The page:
Donne and Dore at home studying for the exam

Some events vibrate through the entire community and affect everybody. Seeing one of theirs off to high school has nver happened before.

At the end of June (2015) we got very exciting news: Donné and Doré had both been admitted to take the BEPC a nation-wide high school entrance exam (Brevet d'Etude du Premier Cycle).

Some of you may remember Donné and Doré, who had been living for past few years in the small town of Bevato attending secondary school  they were the among the first students who passed their CEPE in our school in 2011).

Over three days (August 3-5) they took the BREC in the town of Tsiroanomandidy. Their very proud parents and Zahana’s ‘Santa’ accompanied them to the town from their home in the village of Fiadanana.

For over a week everybody waited for the official results to be released. With great pride we can post this August 15 update from Zahana:

“Our brave country boys passed their exam! They are among the 51% in the entire region of Tsiroanomandidy who successfully passed their BEPC. I’m really happy and we will celebrate with them. Supported by Zahana they will be living in Tsiroanomandidy for the next few years and attend high school there. There is no better tenth anniversary gift for Zahana. Back in October 2005, when Raleva our traditional healer donated the land to built our community school nobody even dreamed of such a wonderful result for two of our students. They are the first in their community to ever attend high school”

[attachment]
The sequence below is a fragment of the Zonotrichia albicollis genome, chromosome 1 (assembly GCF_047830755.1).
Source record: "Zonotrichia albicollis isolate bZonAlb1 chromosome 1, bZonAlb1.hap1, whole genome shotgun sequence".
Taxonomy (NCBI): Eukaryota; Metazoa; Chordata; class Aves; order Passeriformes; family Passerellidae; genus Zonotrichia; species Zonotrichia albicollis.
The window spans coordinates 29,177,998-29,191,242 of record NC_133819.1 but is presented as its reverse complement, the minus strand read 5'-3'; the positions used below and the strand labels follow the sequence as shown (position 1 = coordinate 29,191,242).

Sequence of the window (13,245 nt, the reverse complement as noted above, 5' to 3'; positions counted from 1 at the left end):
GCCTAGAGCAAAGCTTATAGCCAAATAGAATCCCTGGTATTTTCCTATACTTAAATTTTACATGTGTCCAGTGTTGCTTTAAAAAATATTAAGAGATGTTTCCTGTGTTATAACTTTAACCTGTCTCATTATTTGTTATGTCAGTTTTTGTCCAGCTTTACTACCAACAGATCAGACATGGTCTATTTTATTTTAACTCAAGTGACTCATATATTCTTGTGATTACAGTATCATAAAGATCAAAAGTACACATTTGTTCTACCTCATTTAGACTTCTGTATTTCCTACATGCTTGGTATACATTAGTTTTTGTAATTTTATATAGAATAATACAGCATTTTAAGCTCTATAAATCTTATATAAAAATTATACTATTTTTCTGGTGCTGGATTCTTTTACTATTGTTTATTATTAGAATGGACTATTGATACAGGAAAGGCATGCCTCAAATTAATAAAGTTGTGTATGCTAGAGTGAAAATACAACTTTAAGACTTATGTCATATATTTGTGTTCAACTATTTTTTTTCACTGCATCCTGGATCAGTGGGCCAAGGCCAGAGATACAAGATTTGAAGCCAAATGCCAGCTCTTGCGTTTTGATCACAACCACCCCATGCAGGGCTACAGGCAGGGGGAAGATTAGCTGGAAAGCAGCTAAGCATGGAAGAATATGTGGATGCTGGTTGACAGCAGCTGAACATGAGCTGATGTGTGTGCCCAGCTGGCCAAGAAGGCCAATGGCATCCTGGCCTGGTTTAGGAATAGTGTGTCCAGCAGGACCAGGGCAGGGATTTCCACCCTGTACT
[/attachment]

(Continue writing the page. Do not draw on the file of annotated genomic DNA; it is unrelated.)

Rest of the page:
*Explanatory note: Tsiroanomandidy is the next (and only) bigger town in the area. Tsiroanomandidy can be reached via a paved road from the capital (a four hour’s drive) and has such amenities as a hospital, electricity and a high school. It takes about four to five hours to walk from their village of Fiadanana to Tsiroanomandidy.

Donne and Dore
Donne and Dore's parental house in Fiadanana
Checking out the lists on the door for the exam
Checking out the lists on the door for the exam
Their parents the day before the exam
Their parents the day before the exam
Inside, waiting for the test to start
Inside, waiting for the test to start
ID Papers in hand waiting for the exam to start
ID Papers in hand waiting for the exam to start
 

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Organization Information

Zahana

Location: Antananarivo, Capital - Madagascar
Website: http:/​/​zahana.org
Project Leader:
Markus Faigle
Volunteer
Honolulu, HI United States